Films: GoldenEye, Tomorrow Never Dies, The World Is Not Enough, Die Another Day
Brosnan had originally auditioned for the role back in 1986 before Dalton was cast, and eventually landed the role in 1994 prior to making his first appearance in GoldenEye a year later.
His portrayal of the character blended some of the aspects seen in both Connery’s Bond and Moore’s Bond – he was suave, witty and rather more light-hearted, with his tenure seeing a lot more jokes than Dalton’s – but he also often displayed the old-fashioned grit and machismo that had been associated with the character over the years.
Brosnan’s Bond is also well-known for being chastised by M in GoldenEye as being a “sexist, misogynist dinosaur” – a sign of the change in attitudes from the Connery era. Brosnan had wished to appear in a fifth film, but after negotiations stalled he stood down in 2004.
Daniel Craig (2006-2021)
MGM / UA
Films: Casino Royale, Quantum of Solace, Skyfall, Spectre, No Time To Die
Most recent 007 Daniel Craig made his first appearance as the double-0 agent in 2006’s Casino Royale – which was considered by many fans and critics the best Bond film for some time and immediately pointed to a move back to more gritty material.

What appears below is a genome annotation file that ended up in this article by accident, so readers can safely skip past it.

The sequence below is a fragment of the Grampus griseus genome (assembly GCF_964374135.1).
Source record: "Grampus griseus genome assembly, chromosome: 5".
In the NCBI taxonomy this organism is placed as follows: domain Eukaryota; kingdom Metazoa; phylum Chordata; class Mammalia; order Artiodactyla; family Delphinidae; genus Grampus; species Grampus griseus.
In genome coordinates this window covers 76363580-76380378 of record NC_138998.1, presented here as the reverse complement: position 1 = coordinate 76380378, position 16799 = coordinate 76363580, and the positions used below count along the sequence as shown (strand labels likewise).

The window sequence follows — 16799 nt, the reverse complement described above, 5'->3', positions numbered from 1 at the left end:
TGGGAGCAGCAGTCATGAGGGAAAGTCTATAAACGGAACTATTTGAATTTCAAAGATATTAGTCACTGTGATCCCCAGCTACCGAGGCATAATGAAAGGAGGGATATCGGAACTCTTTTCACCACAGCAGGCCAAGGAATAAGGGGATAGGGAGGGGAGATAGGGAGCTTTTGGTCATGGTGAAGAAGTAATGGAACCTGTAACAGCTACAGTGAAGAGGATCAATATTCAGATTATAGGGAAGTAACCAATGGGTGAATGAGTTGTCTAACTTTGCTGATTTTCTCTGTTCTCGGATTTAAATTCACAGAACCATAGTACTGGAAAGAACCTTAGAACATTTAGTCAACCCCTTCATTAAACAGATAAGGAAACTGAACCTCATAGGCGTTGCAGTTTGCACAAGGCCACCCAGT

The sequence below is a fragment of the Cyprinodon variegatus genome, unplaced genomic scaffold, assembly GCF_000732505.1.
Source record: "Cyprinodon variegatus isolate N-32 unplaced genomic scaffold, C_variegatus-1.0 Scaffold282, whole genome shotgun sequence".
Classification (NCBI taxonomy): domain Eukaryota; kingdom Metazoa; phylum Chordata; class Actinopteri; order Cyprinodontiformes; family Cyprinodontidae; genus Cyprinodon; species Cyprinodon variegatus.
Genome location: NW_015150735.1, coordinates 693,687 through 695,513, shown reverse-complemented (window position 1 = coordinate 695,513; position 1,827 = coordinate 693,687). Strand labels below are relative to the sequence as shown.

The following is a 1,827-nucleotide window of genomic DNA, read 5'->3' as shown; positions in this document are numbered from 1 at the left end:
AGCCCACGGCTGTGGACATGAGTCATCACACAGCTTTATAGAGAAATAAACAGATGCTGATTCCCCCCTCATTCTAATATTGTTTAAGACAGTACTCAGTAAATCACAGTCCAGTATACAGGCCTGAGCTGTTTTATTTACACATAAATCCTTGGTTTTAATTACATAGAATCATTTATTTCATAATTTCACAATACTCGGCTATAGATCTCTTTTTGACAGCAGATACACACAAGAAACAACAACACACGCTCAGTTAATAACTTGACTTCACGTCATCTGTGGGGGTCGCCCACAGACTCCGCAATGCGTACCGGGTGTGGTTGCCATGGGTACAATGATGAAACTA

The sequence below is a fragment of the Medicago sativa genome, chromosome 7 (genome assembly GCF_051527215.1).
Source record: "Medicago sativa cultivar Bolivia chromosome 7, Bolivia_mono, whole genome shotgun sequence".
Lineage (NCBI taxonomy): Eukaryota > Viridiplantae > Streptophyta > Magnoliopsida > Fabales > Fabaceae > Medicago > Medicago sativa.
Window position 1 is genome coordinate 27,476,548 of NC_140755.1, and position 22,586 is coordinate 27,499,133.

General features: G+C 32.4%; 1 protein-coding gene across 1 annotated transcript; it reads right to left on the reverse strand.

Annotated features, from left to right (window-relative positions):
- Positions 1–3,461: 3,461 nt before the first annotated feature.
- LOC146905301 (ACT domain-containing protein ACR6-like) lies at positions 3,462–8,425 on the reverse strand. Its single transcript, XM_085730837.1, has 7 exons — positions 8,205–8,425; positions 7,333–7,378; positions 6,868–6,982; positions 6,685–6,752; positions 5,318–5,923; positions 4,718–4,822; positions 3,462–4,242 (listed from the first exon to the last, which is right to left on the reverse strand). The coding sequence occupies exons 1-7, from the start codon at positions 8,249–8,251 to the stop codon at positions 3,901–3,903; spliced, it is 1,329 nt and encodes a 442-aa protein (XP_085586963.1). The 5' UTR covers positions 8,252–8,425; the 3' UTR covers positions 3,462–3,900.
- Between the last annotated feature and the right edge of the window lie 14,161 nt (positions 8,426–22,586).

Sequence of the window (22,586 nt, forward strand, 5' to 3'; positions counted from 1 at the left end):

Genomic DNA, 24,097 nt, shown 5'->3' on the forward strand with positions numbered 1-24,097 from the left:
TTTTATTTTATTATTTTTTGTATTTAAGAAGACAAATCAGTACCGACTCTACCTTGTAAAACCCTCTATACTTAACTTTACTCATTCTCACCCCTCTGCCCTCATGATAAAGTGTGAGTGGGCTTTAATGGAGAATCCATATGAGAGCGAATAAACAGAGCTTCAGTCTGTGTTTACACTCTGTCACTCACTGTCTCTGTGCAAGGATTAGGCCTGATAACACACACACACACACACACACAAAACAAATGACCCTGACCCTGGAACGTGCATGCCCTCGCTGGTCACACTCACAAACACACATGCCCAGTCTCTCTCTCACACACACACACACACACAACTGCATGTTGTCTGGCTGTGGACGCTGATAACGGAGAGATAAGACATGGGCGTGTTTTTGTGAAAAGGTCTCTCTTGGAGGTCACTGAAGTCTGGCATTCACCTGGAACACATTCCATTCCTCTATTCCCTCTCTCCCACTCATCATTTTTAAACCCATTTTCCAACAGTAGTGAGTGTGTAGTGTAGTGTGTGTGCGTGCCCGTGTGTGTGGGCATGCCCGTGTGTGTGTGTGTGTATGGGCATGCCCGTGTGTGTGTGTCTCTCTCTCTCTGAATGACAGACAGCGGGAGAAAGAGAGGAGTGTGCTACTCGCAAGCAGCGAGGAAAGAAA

Prior to his first appearance, some fans had criticised the casting choice given Craig’s appearance, which wasn’t considered a close match for Bond due to his hair colour, eye colour and height – while it was also suggested he lacked the suaveness of the character.
However, after Casino Royale was released Craig won over most of his critics and although the quality of films has varied since he is now considered by many to be a top-tier Bond. Craig initially hinted that he was ready to step down after Spectre – but decided to return for one last film, making him the longest-serving Bond of all time.
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Which actor played Bond for the longest?
In terms of time span, Daniel Craig is the longest-serving Bond of all time, with 15 years passing between his debut in Casino Royale (2006) and his swan song in No Time To Die (2021).
But both Sean Connery and Roger Moore actually played the character in more films than Craig. Connery appeared in six official movies (not including the non-Eon production Never Say Never Again) while Moore still holds the record for starring in the most, with seven films in a twelve-year stretch between 1973 and 1985.